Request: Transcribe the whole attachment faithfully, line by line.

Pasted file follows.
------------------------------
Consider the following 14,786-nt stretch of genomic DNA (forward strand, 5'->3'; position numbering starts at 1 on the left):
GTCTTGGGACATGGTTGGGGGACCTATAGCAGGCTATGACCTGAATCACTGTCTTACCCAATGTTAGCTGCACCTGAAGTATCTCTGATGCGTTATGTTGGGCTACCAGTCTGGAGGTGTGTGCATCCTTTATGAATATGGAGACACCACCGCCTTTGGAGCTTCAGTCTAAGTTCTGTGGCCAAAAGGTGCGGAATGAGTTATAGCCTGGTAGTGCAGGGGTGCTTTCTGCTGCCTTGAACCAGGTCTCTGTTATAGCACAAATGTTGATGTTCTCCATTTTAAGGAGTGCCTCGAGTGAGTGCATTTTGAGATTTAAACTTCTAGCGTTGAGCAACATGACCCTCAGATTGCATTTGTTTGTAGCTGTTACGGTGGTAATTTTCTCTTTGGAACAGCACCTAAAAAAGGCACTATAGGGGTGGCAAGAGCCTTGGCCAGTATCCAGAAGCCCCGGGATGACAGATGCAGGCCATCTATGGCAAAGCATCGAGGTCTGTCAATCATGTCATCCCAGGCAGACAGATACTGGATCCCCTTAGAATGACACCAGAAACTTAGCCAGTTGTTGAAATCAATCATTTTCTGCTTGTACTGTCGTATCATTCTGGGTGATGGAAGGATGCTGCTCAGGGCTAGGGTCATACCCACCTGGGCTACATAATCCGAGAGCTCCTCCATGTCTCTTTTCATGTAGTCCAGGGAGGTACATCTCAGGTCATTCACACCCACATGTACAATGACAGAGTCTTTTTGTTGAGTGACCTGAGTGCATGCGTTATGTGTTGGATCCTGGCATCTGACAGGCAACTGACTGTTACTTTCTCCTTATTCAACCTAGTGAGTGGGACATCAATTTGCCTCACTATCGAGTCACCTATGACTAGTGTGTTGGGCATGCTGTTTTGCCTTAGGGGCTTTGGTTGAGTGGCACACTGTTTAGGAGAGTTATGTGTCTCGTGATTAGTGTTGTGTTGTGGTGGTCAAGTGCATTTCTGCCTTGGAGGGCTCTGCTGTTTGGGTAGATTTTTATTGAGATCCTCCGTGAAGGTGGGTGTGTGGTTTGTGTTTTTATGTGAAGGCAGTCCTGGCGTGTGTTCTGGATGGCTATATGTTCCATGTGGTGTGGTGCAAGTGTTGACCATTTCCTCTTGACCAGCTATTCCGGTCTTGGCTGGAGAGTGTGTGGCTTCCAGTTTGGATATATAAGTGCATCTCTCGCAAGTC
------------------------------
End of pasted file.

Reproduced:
Consider the following 14,786-nt stretch of genomic DNA (forward strand, 5'->3'; position numbering starts at 1 on the left):
GTCTTGGGACATGGTTGGGGGACCTATAGCAGGCTATGACCTGAATCACTGTCTTACCCAATGTTAGCTGCACCTGAAGTATCTCTGATGCGTTATGTTGGGCTACCAGTCTGGAGGTGTGTGCATCCTTTATGAATATGGAGACACCACCGCCTTTGGAGCTTCAGTCTAAGTTCTGTGGCCAAAAGGTGCGGAATGAGTTATAGCCTGGTAGTGCAGGGGTGCTTTCTGCTGCCTTGAACCAGGTCTCTGTTATAGCACAAATGTTGATGTTCTCCATTTTAAGGAGTGCCTCGAGTGAGTGCATTTTGAGATTTAAACTTCTAGCGTTGAGCAACATGACCCTCAGATTGCATTTGTTTGTAGCTGTTACGGTGGTAATTTTCTCTTTGGAACAGCACCTAAAAAAGGCACTATAGGGGTGGCAAGAGCCTTGGCCAGTATCCAGAAGCCCCGGGATGACAGATGCAGGCCATCTATGGCAAAGCATCGAGGTCTGTCAATCATGTCATCCCAGGCAGACAGATACTGGATCCCCTTAGAATGACACCAGAAACTTAGCCAGTTGTTGAAATCAATCATTTTCTGCTTGTACTGTCGTATCATTCTGGGTGATGGAAGGATGCTGCTCAGGGCTAGGGTCATACCCACCTGGGCTACATAATCCGAGAGCTCCTCCATGTCTCTTTTCATGTAGTCCAGGGAGGTACATCTCAGGTCATTCACACCCACATGTACAATGACAGAGTCTTTTTGTTGAGTGACCTGAGTGCATGCGTTATGTGTTGGATCCTGGCATCTGACAGGCAACTGACTGTTACTTTCTCCTTATTCAACCTAGTGAGTGGGACATCAATTTGCCTCACTATCGAGTCACCTATGACTAGTGTGTTGGGCATGCTGTTTTGCCTTAGGGGCTTTGGTTGAGTGGCACACTGTTTAGGAGAGTTATGTGTCTCGTGATTAGTGTTGTGTTGTGGTGGTCAAGTGCATTTCTGCCTTGGAGGGCTCTGCTGTTTGGGTAGATTTTTATTGAGATCCTCCGTGAAGGTGGGTGTGTGGTTTGTGTTTTTATGTGAAGGCAGTCCTGGCGTGTGTTCTGGATGGCTATATGTTCCATGTGGTGTGGTGCAAGTGTTGACCATTTCCTCTTGACCAGCTATTCCGGTCTTGGCTGGAGAGTGTGTGGCTTCCAGTTTGGATATATAAGTGCATCTCTCGCAAGTC